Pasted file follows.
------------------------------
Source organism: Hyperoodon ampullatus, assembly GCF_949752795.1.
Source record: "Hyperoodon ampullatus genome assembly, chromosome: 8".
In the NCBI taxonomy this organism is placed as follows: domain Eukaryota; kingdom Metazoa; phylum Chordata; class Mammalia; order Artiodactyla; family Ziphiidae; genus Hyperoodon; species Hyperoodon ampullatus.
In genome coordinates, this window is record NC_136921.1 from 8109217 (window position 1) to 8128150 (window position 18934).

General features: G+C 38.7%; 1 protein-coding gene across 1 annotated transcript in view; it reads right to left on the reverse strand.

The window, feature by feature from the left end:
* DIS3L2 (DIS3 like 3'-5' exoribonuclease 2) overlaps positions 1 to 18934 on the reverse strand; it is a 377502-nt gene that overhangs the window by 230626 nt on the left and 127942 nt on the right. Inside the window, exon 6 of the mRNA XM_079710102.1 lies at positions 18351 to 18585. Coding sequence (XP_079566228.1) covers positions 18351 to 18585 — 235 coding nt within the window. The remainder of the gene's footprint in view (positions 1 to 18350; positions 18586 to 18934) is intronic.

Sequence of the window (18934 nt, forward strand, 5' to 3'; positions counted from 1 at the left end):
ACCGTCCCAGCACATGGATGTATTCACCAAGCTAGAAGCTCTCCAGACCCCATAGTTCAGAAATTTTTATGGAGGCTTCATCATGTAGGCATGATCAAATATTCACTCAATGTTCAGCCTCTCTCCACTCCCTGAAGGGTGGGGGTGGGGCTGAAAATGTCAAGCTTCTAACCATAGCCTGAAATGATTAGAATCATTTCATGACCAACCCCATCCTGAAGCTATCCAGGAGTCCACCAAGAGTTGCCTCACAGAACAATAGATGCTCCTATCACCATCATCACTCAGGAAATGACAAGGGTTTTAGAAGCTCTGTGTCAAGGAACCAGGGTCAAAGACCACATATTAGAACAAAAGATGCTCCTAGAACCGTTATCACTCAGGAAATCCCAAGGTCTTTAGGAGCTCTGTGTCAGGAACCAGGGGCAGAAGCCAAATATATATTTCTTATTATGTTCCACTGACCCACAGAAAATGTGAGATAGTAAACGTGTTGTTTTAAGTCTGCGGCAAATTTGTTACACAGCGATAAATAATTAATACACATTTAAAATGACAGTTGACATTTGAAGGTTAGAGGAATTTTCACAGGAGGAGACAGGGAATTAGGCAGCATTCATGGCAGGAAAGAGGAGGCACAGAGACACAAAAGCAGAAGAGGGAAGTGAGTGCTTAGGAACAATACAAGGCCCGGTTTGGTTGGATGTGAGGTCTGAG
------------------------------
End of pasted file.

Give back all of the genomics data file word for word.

Source organism: Hyperoodon ampullatus, assembly GCF_949752795.1.
Source record: "Hyperoodon ampullatus genome assembly, chromosome: 8".
In the NCBI taxonomy this organism is placed as follows: domain Eukaryota; kingdom Metazoa; phylum Chordata; class Mammalia; order Artiodactyla; family Ziphiidae; genus Hyperoodon; species Hyperoodon ampullatus.
In genome coordinates, this window is record NC_136921.1 from 8109217 (window position 1) to 8128150 (window position 18934).

General features: G+C 38.7%; 1 protein-coding gene across 1 annotated transcript in view; it reads right to left on the reverse strand.

The window, feature by feature from the left end:
* DIS3L2 (DIS3 like 3'-5' exoribonuclease 2) overlaps positions 1 to 18934 on the reverse strand; it is a 377502-nt gene that overhangs the window by 230626 nt on the left and 127942 nt on the right. Inside the window, exon 6 of the mRNA XM_079710102.1 lies at positions 18351 to 18585. Coding sequence (XP_079566228.1) covers positions 18351 to 18585 — 235 coding nt within the window. The remainder of the gene's footprint in view (positions 1 to 18350; positions 18586 to 18934) is intronic.

Sequence of the window (18934 nt, forward strand, 5' to 3'; positions counted from 1 at the left end):
ACCGTCCCAGCACATGGATGTATTCACCAAGCTAGAAGCTCTCCAGACCCCATAGTTCAGAAATTTTTATGGAGGCTTCATCATGTAGGCATGATCAAATATTCACTCAATGTTCAGCCTCTCTCCACTCCCTGAAGGGTGGGGGTGGGGCTGAAAATGTCAAGCTTCTAACCATAGCCTGAAATGATTAGAATCATTTCATGACCAACCCCATCCTGAAGCTATCCAGGAGTCCACCAAGAGTTGCCTCACAGAACAATAGATGCTCCTATCACCATCATCACTCAGGAAATGACAAGGGTTTTAGAAGCTCTGTGTCAAGGAACCAGGGTCAAAGACCACATATTAGAACAAAAGATGCTCCTAGAACCGTTATCACTCAGGAAATCCCAAGGTCTTTAGGAGCTCTGTGTCAGGAACCAGGGGCAGAAGCCAAATATATATTTCTTATTATGTTCCACTGACCCACAGAAAATGTGAGATAGTAAACGTGTTGTTTTAAGTCTGCGGCAAATTTGTTACACAGCGATAAATAATTAATACACATTTAAAATGACAGTTGACATTTGAAGGTTAGAGGAATTTTCACAGGAGGAGACAGGGAATTAGGCAGCATTCATGGCAGGAAAGAGGAGGCACAGAGACACAAAAGCAGAAGAGGGAAGTGAGTGCTTAGGAACAATACAAGGCCCGGTTTGGTTGGATGTGAGGTCTGAG